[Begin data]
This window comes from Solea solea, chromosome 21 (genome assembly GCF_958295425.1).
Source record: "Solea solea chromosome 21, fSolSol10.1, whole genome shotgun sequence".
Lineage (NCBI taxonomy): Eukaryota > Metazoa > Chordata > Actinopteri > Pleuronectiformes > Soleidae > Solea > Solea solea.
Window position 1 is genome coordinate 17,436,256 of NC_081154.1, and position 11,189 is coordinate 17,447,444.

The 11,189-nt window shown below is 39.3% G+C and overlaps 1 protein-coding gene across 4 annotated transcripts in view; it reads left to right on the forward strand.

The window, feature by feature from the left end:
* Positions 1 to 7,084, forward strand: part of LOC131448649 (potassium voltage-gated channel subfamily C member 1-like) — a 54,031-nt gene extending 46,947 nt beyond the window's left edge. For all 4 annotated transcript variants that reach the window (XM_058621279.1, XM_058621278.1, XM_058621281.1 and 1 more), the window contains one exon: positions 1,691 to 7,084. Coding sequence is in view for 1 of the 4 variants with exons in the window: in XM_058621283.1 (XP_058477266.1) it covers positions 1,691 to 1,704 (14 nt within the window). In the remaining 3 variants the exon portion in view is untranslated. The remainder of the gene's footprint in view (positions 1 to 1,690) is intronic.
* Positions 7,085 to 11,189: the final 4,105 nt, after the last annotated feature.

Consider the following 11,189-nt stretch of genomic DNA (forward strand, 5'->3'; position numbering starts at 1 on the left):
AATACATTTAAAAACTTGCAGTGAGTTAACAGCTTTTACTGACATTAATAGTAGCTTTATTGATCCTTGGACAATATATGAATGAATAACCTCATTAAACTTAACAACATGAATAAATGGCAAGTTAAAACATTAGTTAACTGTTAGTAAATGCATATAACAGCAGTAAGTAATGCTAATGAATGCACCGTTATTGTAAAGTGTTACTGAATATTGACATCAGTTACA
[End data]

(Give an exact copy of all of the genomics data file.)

This window comes from Solea solea, chromosome 21 (genome assembly GCF_958295425.1).
Source record: "Solea solea chromosome 21, fSolSol10.1, whole genome shotgun sequence".
Lineage (NCBI taxonomy): Eukaryota > Metazoa > Chordata > Actinopteri > Pleuronectiformes > Soleidae > Solea > Solea solea.
Window position 1 is genome coordinate 17,436,256 of NC_081154.1, and position 11,189 is coordinate 17,447,444.

The 11,189-nt window shown below is 39.3% G+C and overlaps 1 protein-coding gene across 4 annotated transcripts in view; it reads left to right on the forward strand.

The window, feature by feature from the left end:
* Positions 1 to 7,084, forward strand: part of LOC131448649 (potassium voltage-gated channel subfamily C member 1-like) — a 54,031-nt gene extending 46,947 nt beyond the window's left edge. For all 4 annotated transcript variants that reach the window (XM_058621279.1, XM_058621278.1, XM_058621281.1 and 1 more), the window contains one exon: positions 1,691 to 7,084. Coding sequence is in view for 1 of the 4 variants with exons in the window: in XM_058621283.1 (XP_058477266.1) it covers positions 1,691 to 1,704 (14 nt within the window). In the remaining 3 variants the exon portion in view is untranslated. The remainder of the gene's footprint in view (positions 1 to 1,690) is intronic.
* Positions 7,085 to 11,189: the final 4,105 nt, after the last annotated feature.

Consider the following 11,189-nt stretch of genomic DNA (forward strand, 5'->3'; position numbering starts at 1 on the left):
AATACATTTAAAAACTTGCAGTGAGTTAACAGCTTTTACTGACATTAATAGTAGCTTTATTGATCCTTGGACAATATATGAATGAATAACCTCATTAAACTTAACAACATGAATAAATGGCAAGTTAAAACATTAGTTAACTGTTAGTAAATGCATATAACAGCAGTAAGTAATGCTAATGAATGCACCGTTATTGTAAAGTGTTACTGAATATTGACATCAGTTACA